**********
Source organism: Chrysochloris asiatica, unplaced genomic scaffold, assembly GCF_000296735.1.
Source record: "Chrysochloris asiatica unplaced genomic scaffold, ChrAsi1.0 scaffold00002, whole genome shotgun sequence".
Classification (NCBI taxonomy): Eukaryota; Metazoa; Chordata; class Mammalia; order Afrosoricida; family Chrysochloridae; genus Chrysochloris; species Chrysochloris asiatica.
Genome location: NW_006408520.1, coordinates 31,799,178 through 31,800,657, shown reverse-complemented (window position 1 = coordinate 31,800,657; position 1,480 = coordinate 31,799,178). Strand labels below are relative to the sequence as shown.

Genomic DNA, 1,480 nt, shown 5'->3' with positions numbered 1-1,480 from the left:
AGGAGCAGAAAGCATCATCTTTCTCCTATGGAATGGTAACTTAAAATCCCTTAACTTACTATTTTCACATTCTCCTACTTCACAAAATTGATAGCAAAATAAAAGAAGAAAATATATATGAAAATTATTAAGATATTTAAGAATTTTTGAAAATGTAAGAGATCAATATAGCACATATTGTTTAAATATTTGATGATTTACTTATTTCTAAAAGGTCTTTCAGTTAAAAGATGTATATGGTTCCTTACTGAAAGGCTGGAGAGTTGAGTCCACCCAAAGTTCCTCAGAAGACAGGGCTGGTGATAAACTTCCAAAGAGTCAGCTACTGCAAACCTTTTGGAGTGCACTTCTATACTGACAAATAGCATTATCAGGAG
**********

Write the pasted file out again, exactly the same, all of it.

Source organism: Chrysochloris asiatica, unplaced genomic scaffold, assembly GCF_000296735.1.
Source record: "Chrysochloris asiatica unplaced genomic scaffold, ChrAsi1.0 scaffold00002, whole genome shotgun sequence".
Classification (NCBI taxonomy): Eukaryota; Metazoa; Chordata; class Mammalia; order Afrosoricida; family Chrysochloridae; genus Chrysochloris; species Chrysochloris asiatica.
Genome location: NW_006408520.1, coordinates 31,799,178 through 31,800,657, shown reverse-complemented (window position 1 = coordinate 31,800,657; position 1,480 = coordinate 31,799,178). Strand labels below are relative to the sequence as shown.

Genomic DNA, 1,480 nt, shown 5'->3' with positions numbered 1-1,480 from the left:
AGGAGCAGAAAGCATCATCTTTCTCCTATGGAATGGTAACTTAAAATCCCTTAACTTACTATTTTCACATTCTCCTACTTCACAAAATTGATAGCAAAATAAAAGAAGAAAATATATATGAAAATTATTAAGATATTTAAGAATTTTTGAAAATGTAAGAGATCAATATAGCACATATTGTTTAAATATTTGATGATTTACTTATTTCTAAAAGGTCTTTCAGTTAAAAGATGTATATGGTTCCTTACTGAAAGGCTGGAGAGTTGAGTCCACCCAAAGTTCCTCAGAAGACAGGGCTGGTGATAAACTTCCAAAGAGTCAGCTACTGCAAACCTTTTGGAGTGCACTTCTATACTGACAAATAGCATTATCAGGAG